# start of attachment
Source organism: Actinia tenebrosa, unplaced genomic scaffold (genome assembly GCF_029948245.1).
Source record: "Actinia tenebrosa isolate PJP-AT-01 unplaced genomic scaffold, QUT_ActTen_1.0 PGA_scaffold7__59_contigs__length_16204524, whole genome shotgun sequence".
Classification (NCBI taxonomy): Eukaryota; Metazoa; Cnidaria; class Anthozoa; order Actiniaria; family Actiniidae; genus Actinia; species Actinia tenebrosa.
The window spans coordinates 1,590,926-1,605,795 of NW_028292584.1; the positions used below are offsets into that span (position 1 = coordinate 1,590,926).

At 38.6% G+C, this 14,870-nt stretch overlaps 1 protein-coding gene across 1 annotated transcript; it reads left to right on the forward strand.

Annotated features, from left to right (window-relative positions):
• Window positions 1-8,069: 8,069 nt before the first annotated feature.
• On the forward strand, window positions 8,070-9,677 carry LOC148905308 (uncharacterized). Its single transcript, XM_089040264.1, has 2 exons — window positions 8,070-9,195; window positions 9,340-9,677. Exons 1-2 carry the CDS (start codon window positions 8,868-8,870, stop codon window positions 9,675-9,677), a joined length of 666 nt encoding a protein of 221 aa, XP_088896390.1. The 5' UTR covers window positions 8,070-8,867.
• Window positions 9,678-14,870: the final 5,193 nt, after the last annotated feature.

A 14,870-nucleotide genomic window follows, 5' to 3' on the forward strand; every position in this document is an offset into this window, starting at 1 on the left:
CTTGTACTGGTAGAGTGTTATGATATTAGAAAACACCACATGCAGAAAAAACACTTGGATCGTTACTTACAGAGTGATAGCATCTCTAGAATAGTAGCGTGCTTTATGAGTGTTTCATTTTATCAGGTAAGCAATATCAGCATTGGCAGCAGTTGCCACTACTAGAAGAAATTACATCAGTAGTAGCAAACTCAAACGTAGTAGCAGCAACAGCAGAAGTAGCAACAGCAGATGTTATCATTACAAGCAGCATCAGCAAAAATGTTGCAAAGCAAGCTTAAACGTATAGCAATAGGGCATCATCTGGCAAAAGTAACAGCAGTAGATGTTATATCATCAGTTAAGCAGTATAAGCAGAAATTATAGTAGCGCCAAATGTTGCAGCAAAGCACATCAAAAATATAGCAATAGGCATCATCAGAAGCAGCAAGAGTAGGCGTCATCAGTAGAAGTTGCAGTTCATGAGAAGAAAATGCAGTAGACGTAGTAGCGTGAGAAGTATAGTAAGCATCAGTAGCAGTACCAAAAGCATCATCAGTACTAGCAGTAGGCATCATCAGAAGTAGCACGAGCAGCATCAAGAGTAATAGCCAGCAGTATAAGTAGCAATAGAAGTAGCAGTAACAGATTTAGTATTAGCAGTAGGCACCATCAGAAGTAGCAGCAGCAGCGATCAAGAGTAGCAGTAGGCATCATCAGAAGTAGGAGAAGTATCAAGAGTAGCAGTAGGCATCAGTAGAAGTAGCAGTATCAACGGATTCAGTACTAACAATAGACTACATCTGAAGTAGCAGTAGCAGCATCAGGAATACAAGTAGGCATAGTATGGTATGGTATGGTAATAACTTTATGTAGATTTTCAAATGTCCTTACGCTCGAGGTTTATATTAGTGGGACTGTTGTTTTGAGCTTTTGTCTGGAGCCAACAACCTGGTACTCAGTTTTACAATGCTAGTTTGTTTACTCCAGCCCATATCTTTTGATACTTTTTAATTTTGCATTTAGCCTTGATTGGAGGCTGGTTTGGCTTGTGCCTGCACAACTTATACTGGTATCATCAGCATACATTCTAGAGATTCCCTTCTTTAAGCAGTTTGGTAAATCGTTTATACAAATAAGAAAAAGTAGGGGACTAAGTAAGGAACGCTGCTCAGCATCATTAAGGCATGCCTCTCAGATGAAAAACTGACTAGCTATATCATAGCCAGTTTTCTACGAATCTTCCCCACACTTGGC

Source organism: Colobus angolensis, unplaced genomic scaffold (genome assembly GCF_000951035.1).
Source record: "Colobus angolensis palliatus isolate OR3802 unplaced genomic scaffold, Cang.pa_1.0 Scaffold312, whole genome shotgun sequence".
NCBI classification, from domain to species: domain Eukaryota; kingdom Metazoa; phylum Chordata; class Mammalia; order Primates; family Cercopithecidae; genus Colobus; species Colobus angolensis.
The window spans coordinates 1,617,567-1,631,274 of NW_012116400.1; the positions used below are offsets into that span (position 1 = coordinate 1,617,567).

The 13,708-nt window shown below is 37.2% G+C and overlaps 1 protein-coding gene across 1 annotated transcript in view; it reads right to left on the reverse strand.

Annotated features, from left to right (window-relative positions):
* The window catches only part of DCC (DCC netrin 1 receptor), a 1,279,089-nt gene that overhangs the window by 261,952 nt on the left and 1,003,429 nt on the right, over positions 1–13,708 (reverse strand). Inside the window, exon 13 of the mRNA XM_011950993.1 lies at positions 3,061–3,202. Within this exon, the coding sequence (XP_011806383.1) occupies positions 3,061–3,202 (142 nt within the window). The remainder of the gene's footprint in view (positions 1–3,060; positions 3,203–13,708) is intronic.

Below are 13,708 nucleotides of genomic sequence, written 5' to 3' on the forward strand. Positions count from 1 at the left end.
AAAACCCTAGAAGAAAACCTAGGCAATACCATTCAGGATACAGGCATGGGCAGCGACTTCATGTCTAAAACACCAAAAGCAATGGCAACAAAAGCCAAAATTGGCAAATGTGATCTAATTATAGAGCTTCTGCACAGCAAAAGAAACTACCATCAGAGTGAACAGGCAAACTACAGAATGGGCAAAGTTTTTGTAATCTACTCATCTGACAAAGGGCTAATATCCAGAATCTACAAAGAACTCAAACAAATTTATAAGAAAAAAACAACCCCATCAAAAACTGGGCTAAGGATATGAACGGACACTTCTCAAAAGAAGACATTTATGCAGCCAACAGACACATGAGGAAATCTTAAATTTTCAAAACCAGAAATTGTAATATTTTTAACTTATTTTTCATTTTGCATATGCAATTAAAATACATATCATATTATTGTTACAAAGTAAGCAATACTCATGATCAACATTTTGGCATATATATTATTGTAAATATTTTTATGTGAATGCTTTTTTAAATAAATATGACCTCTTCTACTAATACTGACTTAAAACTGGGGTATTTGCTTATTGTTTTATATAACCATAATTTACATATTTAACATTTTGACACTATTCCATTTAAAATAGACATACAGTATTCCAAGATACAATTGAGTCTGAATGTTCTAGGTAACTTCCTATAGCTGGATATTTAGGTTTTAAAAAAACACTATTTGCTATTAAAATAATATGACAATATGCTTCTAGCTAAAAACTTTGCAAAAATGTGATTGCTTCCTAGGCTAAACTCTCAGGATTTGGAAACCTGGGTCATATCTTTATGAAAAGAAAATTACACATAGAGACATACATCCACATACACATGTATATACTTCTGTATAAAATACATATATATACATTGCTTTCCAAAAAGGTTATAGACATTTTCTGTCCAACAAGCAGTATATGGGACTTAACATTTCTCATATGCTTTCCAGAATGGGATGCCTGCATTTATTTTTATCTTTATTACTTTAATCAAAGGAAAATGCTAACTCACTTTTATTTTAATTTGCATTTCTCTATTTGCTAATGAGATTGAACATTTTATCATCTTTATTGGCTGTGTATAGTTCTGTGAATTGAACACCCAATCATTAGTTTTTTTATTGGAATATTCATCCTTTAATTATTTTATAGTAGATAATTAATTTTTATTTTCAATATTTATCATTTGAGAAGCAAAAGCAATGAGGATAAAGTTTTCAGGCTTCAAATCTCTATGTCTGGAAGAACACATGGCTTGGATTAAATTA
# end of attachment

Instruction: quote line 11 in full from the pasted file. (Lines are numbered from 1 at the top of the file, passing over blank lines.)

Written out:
CTTGTACTGGTAGAGTGTTATGATATTAGAAAACACCACATGCAGAAAAAACACTTGGATCGTTACTTACAGAGTGATAGCATCTCTAGAATAGTAGCGTGCTTTATGAGTGTTTCATTTTATCAGGTAAGCAATATCAGCATTGGCAGCAGTTGCCACTACTAGAAGAAATTACATCAGTAGTAGCAAACTCAAACGTAGTAGCAGCAACAGCAGAAGTAGCAACAGCAGATGTTATCATTACAAGCAGCATCAGCAAAAATGTTGCAAAGCAAGCTTAAACGTATAGCAATAGGGCATCATCTGGCAAAAGTAACAGCAGTAGATGTTATATCATCAGTTAAGCAGTATAAGCAGAAATTATAGTAGCGCCAAATGTTGCAGCAAAGCACATCAAAAATATAGCAATAGGCATCATCAGAAGCAGCAAGAGTAGGCGTCATCAGTAGAAGTTGCAGTTCATGAGAAGAAAATGCAGTAGACGTAGTAGCGTGAGAAGTATAGTAAGCATCAGTAGCAGTACCAAAAGCATCATCAGTACTAGCAGTAGGCATCATCAGAAGTAGCACGAGCAGCATCAAGAGTAATAGCCAGCAGTATAAGTAGCAATAGAAGTAGCAGTAACAGATTTAGTATTAGCAGTAGGCACCATCAGAAGTAGCAGCAGCAGCGATCAAGAGTAGCAGTAGGCATCATCAGAAGTAGGAGAAGTATCAAGAGTAGCAGTAGGCATCAGTAGAAGTAGCAGTATCAACGGATTCAGTACTAACAATAGACTACATCTGAAGTAGCAGTAGCAGCATCAGGAATACAAGTAGGCATAGTATGGTATGGTATGGTAATAACTTTATGTAGATTTTCAAATGTCCTTACGCTCGAGGTTTATATTAGTGGGACTGTTGTTTTGAGCTTTTGTCTGGAGCCAACAACCTGGTACTCAGTTTTACAATGCTAGTTTGTTTACTCCAGCCCATATCTTTTGATACTTTTTAATTTTGCATTTAGCCTTGATTGGAGGCTGGTTTGGCTTGTGCCTGCACAACTTATACTGGTATCATCAGCATACATTCTAGAGATTCCCTTCTTTAAGCAGTTTGGTAAATCGTTTATACAAATAAGAAAAAGTAGGGGACTAAGTAAGGAACGCTGCTCAGCATCATTAAGGCATGCCTCTCAGATGAAAAACTGACTAGCTATATCATAGCCAGTTTTCTACGAATCTTCCCCACACTTGGC